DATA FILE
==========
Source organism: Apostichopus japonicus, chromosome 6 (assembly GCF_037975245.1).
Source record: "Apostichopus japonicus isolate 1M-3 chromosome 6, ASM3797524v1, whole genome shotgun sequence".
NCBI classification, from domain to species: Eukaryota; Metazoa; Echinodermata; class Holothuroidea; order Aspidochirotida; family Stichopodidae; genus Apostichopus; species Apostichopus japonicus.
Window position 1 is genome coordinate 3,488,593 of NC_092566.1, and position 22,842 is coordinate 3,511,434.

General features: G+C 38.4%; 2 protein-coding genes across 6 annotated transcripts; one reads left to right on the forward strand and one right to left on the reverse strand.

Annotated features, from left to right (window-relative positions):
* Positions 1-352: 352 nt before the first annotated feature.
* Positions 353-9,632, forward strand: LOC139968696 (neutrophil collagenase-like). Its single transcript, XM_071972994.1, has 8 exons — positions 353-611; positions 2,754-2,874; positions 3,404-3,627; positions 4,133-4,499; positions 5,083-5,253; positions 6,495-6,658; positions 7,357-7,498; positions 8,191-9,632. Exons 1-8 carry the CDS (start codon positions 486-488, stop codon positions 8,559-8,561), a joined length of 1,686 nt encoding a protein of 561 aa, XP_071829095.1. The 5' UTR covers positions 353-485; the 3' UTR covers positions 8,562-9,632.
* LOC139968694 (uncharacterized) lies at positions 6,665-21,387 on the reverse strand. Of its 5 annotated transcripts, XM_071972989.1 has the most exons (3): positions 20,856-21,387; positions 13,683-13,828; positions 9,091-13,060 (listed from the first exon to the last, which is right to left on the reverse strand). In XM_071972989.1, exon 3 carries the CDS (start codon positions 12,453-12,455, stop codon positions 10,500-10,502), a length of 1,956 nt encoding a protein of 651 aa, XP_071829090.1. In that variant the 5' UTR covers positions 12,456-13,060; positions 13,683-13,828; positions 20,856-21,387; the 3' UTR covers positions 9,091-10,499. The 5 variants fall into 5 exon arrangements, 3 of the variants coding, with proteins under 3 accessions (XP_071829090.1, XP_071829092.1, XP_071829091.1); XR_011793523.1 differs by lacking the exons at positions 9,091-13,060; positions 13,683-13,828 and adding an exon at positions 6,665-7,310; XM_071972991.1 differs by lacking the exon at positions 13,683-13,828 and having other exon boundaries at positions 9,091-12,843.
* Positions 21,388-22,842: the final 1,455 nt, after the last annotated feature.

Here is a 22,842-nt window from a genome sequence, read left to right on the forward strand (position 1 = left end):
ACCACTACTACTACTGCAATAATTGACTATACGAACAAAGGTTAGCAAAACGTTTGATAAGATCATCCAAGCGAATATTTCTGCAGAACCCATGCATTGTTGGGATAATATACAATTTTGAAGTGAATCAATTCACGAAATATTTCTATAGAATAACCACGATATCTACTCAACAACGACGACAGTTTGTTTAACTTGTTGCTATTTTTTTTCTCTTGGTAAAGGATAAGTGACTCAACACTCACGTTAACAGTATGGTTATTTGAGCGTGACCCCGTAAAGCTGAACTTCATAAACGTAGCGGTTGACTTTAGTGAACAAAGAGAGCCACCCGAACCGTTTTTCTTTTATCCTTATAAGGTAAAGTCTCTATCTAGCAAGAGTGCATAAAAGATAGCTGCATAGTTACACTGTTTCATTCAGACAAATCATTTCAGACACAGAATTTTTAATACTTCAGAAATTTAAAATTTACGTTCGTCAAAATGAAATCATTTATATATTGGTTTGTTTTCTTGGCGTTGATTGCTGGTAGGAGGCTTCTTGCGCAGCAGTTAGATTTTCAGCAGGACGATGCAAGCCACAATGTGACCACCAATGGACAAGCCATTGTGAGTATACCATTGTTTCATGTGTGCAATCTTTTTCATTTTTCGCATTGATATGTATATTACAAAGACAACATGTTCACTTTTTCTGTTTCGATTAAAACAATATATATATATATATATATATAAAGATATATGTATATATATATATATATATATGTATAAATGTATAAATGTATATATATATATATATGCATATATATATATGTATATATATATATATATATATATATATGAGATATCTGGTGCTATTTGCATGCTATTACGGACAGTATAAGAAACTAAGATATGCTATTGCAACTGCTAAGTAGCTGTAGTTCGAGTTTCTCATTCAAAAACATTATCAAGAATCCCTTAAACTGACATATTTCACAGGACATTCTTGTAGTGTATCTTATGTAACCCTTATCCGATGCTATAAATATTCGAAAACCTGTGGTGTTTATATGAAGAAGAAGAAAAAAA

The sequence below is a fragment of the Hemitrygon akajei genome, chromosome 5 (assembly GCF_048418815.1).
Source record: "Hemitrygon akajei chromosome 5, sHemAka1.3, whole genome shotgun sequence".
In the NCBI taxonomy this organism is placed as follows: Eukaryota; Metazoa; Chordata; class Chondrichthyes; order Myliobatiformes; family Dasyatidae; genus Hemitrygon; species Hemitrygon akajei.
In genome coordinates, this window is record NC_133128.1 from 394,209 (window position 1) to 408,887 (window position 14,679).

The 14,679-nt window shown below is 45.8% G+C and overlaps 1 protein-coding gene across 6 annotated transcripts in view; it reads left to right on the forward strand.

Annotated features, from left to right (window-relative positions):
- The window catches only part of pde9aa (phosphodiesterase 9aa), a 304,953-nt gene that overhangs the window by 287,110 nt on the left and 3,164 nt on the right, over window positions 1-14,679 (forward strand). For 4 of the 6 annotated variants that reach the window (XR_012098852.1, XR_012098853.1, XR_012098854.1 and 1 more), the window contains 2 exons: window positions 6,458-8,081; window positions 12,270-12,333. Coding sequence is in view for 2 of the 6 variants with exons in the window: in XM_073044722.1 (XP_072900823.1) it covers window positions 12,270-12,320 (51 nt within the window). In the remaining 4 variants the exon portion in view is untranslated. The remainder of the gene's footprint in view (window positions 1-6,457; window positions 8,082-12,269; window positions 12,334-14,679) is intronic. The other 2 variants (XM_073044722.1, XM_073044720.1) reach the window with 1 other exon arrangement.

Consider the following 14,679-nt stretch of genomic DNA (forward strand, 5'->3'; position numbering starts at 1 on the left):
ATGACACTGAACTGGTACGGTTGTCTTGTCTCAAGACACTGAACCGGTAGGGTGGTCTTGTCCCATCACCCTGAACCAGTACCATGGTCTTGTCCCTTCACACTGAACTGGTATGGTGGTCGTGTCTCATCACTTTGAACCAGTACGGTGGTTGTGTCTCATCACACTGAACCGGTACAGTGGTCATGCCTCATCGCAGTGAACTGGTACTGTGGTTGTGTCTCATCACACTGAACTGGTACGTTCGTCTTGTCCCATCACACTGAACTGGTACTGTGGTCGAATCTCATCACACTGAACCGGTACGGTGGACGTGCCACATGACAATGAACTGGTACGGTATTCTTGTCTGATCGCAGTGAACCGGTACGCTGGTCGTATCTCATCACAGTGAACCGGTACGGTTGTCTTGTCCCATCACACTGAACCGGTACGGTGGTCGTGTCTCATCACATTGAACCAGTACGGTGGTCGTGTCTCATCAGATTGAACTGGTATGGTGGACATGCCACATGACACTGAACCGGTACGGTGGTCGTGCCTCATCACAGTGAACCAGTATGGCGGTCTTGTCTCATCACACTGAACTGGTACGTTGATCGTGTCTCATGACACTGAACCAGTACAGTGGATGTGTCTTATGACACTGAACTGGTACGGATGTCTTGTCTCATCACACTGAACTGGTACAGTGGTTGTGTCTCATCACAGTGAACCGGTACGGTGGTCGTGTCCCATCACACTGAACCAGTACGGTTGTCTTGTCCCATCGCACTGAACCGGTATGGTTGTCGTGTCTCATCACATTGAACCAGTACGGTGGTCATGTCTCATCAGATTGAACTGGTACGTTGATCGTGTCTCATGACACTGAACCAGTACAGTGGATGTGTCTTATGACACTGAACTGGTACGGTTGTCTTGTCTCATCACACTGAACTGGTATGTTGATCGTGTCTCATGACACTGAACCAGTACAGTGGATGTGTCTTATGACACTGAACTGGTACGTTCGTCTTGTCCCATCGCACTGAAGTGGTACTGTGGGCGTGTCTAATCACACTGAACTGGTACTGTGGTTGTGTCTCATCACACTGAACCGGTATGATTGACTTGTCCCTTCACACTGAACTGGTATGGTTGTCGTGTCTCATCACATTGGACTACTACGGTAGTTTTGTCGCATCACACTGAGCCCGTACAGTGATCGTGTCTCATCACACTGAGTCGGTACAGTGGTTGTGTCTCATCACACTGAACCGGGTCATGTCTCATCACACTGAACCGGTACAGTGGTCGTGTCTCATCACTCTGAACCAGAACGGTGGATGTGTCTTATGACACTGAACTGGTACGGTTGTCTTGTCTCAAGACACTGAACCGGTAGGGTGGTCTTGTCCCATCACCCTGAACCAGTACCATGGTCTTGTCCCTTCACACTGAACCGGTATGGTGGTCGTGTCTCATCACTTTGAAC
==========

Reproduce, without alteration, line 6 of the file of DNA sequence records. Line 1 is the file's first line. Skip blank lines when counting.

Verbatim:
Annotated features, from left to right (window-relative positions):